As far as the double-file restarts, I don't know which lane I'd pick at Michigan because you have such a long straightaway. You've got a quarter mile or whatever before you get to turn one. And I have a feeling it's going to look like Talladega. You know, once everybody gets past that start/finish line, there's going to be drafting partners spreading out, you know, all the way down the apron, all sorts of craziness.
If we were to have a restart with 10 laps to go, that is probably going to be one of the most exciting finishes, at least one of the most exciting starts, I don't know if you actually finish the race, but one of the most exciting starts we could have. I think it's going to be cool.
Q. I've seen you over the last couple weeks and you seem so calm, even though you're working hard at getting a win and you're traveling back and forth. How do you do that, not seem stressed at all as you look at the logistics of the travel?
CARL EDWARDS: The travel has become a lot easier. This is my fifth year of doing it. We've got pretty good systems in place. You know, last week I let Jack, I didn't let him, he offered, and he was nice enough to fly me back and forth. That made it a lot easier. I didn't have to flight plan, worry about fuel, all this stuff.
I've just got good folks around me. And really, you know, even though we haven't got off to a blazing start, I have this inner confidence right now that our team on the Nationwide side and the Cup side are really going in the right direction and I feel pretty good about it. I'm just having fun. This summer stretch, this is the best part of the year. It's the one I enjoy the most. I mean, doing the stuff like Michigan to Kentucky, Sonoma to Milwaukee, you know, having fast racecars, that's what this is all about, kind of the adventure of it. This is the most fun part of the season really.
Q. And Kurt Busch said he relishes this part of the season because you got to be in shape and it shows who's not wore out. Maybe you have an advantage.
CARL EDWARDS: Yeah, that's a good point. You know, we were testing yesterday in Virginia. The thermometer said it was a hundred degrees in the pits where we were working on the car. We talked about that a little bit. It's gonna be a hot summer. These cars, they're as competitive as ever and it's a challenge. You know, I have to agree with Kurt there. This is kind of what it's all about. It adds another dimension to the competition and I think that's good.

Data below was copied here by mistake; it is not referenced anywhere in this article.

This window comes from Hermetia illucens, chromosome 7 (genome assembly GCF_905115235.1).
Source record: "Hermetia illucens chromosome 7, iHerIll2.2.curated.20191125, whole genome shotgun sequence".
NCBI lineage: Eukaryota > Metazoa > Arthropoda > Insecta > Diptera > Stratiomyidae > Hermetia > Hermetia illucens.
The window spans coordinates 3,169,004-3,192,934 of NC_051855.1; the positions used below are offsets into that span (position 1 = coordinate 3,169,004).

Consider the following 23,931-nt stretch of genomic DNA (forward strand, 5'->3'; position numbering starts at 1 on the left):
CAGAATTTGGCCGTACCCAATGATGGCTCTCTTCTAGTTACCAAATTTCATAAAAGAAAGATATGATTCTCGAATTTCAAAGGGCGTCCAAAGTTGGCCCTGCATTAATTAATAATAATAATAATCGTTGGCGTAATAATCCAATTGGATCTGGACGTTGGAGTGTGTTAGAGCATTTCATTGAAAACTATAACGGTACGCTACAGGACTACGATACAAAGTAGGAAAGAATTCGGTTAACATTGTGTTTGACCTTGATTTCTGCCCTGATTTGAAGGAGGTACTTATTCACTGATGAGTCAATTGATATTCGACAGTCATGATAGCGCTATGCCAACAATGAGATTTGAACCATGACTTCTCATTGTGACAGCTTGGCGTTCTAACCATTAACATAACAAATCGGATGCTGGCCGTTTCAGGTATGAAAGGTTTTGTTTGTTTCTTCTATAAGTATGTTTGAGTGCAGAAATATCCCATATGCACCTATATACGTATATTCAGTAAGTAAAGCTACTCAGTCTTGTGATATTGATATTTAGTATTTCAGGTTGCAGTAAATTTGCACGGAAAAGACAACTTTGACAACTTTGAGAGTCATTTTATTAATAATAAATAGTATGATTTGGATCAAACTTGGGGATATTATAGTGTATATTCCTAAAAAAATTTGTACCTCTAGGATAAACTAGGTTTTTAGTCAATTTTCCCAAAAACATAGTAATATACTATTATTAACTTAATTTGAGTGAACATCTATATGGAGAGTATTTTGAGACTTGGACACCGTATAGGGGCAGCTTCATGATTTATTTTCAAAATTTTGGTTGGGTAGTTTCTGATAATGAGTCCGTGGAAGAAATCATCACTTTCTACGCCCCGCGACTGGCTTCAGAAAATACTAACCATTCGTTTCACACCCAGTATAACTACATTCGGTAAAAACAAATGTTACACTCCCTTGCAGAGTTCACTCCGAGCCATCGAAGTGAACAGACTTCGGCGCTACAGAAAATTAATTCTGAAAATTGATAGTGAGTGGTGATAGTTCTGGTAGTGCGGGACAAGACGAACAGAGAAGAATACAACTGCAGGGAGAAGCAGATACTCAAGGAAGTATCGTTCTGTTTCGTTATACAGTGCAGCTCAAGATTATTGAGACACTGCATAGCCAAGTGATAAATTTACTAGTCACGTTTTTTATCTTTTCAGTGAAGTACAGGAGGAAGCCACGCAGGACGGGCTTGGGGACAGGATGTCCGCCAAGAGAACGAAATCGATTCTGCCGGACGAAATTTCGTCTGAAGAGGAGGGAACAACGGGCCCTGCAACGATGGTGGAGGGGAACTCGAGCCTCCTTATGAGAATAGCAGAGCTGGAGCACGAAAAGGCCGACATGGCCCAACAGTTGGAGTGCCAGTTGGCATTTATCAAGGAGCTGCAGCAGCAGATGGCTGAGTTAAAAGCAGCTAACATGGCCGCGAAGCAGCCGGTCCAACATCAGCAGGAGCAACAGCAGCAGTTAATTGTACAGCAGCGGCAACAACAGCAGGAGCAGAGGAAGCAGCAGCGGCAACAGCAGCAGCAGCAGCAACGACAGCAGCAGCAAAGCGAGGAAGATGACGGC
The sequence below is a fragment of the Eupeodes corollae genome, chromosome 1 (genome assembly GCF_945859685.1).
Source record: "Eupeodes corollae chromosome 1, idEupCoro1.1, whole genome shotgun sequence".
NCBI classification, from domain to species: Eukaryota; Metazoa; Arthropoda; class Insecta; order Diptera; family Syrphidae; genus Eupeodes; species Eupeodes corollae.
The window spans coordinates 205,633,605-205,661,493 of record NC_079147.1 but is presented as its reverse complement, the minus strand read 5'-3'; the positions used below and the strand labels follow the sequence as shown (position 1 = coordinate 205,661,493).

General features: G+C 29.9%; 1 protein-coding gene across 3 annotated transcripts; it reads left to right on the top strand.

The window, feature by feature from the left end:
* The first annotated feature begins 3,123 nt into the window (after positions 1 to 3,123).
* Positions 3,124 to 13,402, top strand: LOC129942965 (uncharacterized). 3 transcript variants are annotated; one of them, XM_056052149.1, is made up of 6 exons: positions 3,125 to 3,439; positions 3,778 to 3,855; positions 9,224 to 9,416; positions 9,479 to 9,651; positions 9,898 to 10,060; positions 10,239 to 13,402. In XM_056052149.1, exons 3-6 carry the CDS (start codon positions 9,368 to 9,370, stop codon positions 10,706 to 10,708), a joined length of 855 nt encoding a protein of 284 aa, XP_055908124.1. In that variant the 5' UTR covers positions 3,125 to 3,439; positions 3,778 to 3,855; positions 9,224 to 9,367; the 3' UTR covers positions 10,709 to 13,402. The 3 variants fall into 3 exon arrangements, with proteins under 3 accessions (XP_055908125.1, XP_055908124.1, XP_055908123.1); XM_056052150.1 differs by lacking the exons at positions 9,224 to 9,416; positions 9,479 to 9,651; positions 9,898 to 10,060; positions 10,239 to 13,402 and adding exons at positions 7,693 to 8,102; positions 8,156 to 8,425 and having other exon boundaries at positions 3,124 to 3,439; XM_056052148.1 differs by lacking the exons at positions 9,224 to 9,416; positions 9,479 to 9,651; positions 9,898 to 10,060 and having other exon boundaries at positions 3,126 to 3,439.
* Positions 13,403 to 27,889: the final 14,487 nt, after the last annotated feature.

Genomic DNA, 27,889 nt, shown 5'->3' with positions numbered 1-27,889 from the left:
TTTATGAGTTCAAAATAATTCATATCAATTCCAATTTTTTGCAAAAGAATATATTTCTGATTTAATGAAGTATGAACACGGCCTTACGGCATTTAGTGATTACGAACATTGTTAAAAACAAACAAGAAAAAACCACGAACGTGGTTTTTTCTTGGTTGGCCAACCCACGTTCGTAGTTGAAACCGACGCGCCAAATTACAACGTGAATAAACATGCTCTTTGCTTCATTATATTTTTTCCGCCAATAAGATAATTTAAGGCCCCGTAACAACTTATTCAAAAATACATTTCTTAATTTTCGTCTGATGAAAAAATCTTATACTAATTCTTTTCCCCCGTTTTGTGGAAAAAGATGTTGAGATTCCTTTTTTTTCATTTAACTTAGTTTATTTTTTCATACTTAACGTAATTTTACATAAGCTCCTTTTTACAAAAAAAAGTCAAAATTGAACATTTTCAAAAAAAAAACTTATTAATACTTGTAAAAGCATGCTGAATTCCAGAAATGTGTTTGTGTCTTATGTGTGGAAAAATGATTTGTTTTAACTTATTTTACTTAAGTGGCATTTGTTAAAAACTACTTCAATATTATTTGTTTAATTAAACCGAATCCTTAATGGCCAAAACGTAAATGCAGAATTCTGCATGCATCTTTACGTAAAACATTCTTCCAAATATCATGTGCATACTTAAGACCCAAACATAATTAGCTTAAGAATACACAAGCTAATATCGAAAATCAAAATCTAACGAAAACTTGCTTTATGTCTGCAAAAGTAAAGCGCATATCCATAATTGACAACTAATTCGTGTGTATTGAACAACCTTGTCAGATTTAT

Q. Who do you think is the driver to beat this week, especially with Tony Stewart running so well?
CARL EDWARDS: That's a good question. Michigan has this, you know, ability, you know, there's the chance at Michigan that there could be a real surprise, you know, because the track is so big and so fast that if a driver and a crew chief can hit on something that really works, you know, they could go out and dominate. I mean, you look at some guys who have been real fast at these big tracks and haven't got a win, guys like Brian Vickers, Juan Montoya, David Reutimann, guys that have been kind of right there at all these big tracks, it's hard to say.
I guess my answer is I don't know. I don't know what's going to happen. You know, it wouldn't surprise me if we saw a first-time winner or someone who hasn't won yet this year. I hope it's a Ford, because that's a fun place to win if you're a manufacturer.
HERB BRANHAM: Carl Edwards, we appreciate it, pal, you spending some time with us today. Best of luck this weekend at both Michigan and Kentucky.
CARL EDWARDS: Thanks a lot, Herb. Thank you, guys, very much. Have fun with Leffler.
HERB BRANHAM: I'd like to turn it over to our senior manager of communications for the Nationwide Series, Tracey Judd.
TRACEY JUDD: Thank you, Herb.
We're now joined by Jason Leffler, who drives the No. 38 Great Clips Toyota in the NASCAR Nationwide Series. Jason and Carl will both be racing in the Meijer 300 Saturday night at Kentucky Speedway. Carl and Jason are currently running second and third in the series standings behind our points leader, Kyle Busch. And Saturday night's race is part of this season's Dash For Cash Program, which of course is instituted by our series sponsor Nationwide Insurance, a $50,000 bonus will be awarded to the race winner, provided he's a series regular, and that means both Jason and Carl are eligible, and both are pretty serious threats to take home that bonus.